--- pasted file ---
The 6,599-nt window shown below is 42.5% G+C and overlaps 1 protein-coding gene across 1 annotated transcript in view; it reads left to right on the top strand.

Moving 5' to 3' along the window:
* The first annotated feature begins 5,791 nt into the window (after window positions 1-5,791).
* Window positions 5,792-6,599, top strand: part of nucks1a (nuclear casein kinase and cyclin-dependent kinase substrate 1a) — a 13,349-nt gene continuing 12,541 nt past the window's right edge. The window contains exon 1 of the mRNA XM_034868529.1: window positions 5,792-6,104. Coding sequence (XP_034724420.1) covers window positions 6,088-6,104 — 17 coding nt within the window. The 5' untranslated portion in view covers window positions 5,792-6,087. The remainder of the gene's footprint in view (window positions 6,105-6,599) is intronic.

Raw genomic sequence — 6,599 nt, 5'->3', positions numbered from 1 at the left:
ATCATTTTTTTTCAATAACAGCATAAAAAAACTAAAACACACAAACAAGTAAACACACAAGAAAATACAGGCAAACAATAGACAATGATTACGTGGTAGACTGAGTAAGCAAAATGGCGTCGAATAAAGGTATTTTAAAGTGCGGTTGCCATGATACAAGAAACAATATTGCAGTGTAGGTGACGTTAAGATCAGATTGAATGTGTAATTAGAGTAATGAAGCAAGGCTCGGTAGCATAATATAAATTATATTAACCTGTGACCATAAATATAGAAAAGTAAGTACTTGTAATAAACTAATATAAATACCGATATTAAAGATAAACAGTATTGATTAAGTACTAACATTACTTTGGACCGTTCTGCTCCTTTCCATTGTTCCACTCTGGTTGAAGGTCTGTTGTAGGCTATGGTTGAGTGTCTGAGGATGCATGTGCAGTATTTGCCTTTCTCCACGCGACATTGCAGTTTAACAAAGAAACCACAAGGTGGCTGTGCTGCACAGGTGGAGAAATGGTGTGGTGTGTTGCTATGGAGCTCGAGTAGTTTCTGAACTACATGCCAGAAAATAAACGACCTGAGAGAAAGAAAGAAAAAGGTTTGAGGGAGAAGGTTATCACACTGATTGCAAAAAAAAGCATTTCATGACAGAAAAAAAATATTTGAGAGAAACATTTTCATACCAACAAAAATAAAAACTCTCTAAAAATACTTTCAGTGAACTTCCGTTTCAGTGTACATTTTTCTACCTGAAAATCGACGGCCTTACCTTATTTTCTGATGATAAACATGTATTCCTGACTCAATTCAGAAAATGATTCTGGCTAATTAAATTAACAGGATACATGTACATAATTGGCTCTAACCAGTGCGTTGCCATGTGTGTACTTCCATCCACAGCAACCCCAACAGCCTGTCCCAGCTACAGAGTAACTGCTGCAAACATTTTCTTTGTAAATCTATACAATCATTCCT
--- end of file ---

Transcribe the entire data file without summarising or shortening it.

The 6,599-nt window shown below is 42.5% G+C and overlaps 1 protein-coding gene across 1 annotated transcript in view; it reads left to right on the top strand.

Moving 5' to 3' along the window:
* The first annotated feature begins 5,791 nt into the window (after window positions 1-5,791).
* Window positions 5,792-6,599, top strand: part of nucks1a (nuclear casein kinase and cyclin-dependent kinase substrate 1a) — a 13,349-nt gene continuing 12,541 nt past the window's right edge. The window contains exon 1 of the mRNA XM_034868529.1: window positions 5,792-6,104. Coding sequence (XP_034724420.1) covers window positions 6,088-6,104 — 17 coding nt within the window. The 5' untranslated portion in view covers window positions 5,792-6,087. The remainder of the gene's footprint in view (window positions 6,105-6,599) is intronic.

Raw genomic sequence — 6,599 nt, 5'->3', positions numbered from 1 at the left:
ATCATTTTTTTTCAATAACAGCATAAAAAAACTAAAACACACAAACAAGTAAACACACAAGAAAATACAGGCAAACAATAGACAATGATTACGTGGTAGACTGAGTAAGCAAAATGGCGTCGAATAAAGGTATTTTAAAGTGCGGTTGCCATGATACAAGAAACAATATTGCAGTGTAGGTGACGTTAAGATCAGATTGAATGTGTAATTAGAGTAATGAAGCAAGGCTCGGTAGCATAATATAAATTATATTAACCTGTGACCATAAATATAGAAAAGTAAGTACTTGTAATAAACTAATATAAATACCGATATTAAAGATAAACAGTATTGATTAAGTACTAACATTACTTTGGACCGTTCTGCTCCTTTCCATTGTTCCACTCTGGTTGAAGGTCTGTTGTAGGCTATGGTTGAGTGTCTGAGGATGCATGTGCAGTATTTGCCTTTCTCCACGCGACATTGCAGTTTAACAAAGAAACCACAAGGTGGCTGTGCTGCACAGGTGGAGAAATGGTGTGGTGTGTTGCTATGGAGCTCGAGTAGTTTCTGAACTACATGCCAGAAAATAAACGACCTGAGAGAAAGAAAGAAAAAGGTTTGAGGGAGAAGGTTATCACACTGATTGCAAAAAAAAGCATTTCATGACAGAAAAAAAATATTTGAGAGAAACATTTTCATACCAACAAAAATAAAAACTCTCTAAAAATACTTTCAGTGAACTTCCGTTTCAGTGTACATTTTTCTACCTGAAAATCGACGGCCTTACCTTATTTTCTGATGATAAACATGTATTCCTGACTCAATTCAGAAAATGATTCTGGCTAATTAAATTAACAGGATACATGTACATAATTGGCTCTAACCAGTGCGTTGCCATGTGTGTACTTCCATCCACAGCAACCCCAACAGCCTGTCCCAGCTACAGAGTAACTGCTGCAAACATTTTCTTTGTAAATCTATACAATCATTCCT